Orbital View: Munich or Hoth?

With a possible Merrick Garland confirmation and the prospect of another Democrat in the Oval Office, the left can’t help but dream about an ideal judicial docket: abortion rights, voting rights, campaign finance…

What might it mean to have five justices on the Supreme Court who were appointed by Democratic presidents? Since 1970, the year Harry Blackmun received Senate confirmation, there always have been at least five justices appointed by a Republican president on the Court. If Merrick Garland is confirmed to replace Antonin Scalia, he will join Ruth Bader Ginsburg, Stephen Breyer, Sonia Sotomayor, and Elena Kagan as Democratic appointees to the high Court.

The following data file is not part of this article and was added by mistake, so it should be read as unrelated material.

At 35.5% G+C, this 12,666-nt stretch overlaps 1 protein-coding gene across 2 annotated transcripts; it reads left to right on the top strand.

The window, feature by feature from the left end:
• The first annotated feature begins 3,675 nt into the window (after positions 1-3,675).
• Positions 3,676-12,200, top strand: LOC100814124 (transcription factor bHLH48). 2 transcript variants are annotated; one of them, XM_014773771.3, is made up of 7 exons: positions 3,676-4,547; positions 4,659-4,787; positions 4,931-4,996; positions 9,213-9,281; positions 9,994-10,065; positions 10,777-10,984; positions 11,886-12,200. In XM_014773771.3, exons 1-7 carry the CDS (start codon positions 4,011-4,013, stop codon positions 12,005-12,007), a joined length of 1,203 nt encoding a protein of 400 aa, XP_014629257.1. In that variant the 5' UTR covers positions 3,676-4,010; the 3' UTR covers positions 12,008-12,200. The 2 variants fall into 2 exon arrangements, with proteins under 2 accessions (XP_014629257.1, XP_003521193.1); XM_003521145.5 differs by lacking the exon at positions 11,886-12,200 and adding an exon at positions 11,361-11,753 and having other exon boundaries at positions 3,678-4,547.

Also, the next president, especially if he or she serves two terms, is likely to have three other vacancies to fill on the Court. Since 1960, the average age at which a Supreme Court justice has left the bench is 79 years old. There will be three justices 79 or older in 2017, when the next president is inaugurated. Ginsburg will turn 85, Anthony Kennedy 81, and Breyer 79, all in 2017.